The principle which stipulates that all citizens shall have the right to access is the first and most fundamental freedom of Cyberspace; it defines Cyberspace as an open society. There are no immigration restrictions or quotas, nor are there any barriers to membership on the basis of race, nationality, gender, or any other personal characteristic.
The right to access may be construed - and is even to this day construed in some territories - as a positive right, that is, as right to have a certain service provided. Nations like Canada have stated and begun to implement as a national policy the idea that all citizens, regardless of means or income, shall have the capacity to access the internet; this policy is being implemented through such programs as the Community Access Project (CAP), Canada's Schoolnet, and so on.
I applaud and support such projects, but not all nations would interpret this provision as a positive right - in the United States, for example, access to the internet is likely to depend on financial means. In environments such as this, the right to access becomes somewhat equivalent to the right to ride the bus, or the right to buy a home - those who have the means may do so, and provided they have the means, no restriction shall be placed on their doing so.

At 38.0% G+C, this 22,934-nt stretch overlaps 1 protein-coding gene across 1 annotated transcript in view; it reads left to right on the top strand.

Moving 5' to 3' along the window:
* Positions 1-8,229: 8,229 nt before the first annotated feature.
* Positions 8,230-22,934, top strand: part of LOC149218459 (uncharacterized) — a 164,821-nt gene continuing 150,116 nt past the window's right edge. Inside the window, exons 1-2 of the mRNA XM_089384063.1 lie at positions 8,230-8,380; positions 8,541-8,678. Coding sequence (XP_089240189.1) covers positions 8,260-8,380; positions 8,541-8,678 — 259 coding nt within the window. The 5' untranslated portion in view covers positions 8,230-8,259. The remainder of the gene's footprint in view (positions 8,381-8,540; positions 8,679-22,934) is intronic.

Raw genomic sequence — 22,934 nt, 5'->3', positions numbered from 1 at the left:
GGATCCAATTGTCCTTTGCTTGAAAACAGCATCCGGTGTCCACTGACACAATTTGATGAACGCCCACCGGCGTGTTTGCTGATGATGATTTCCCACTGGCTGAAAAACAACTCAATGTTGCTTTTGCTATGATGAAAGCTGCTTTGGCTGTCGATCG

Either policy is consistent with the Charter of Internet Rights; what is essential, is that the means of access, are open equally to everyone.
The second provision of the access clause is the online equivalent to freedom of mobility. Once a person has access the internet, then no policy should prohibit that person from accessing any point on the internet. Thus a person from the United States could access a Cuban website, or a person from China could access a Taiwanese website.
This provision is intended to address both political measures and technological measures. Politically, it amounts to the urging that no law out to hinder access. Technologically, it amounts to the urging that no barriers be placed in the way of access. The shut-down of internet to Serbia by shutting down satellite services, for example, would violate the latter provision.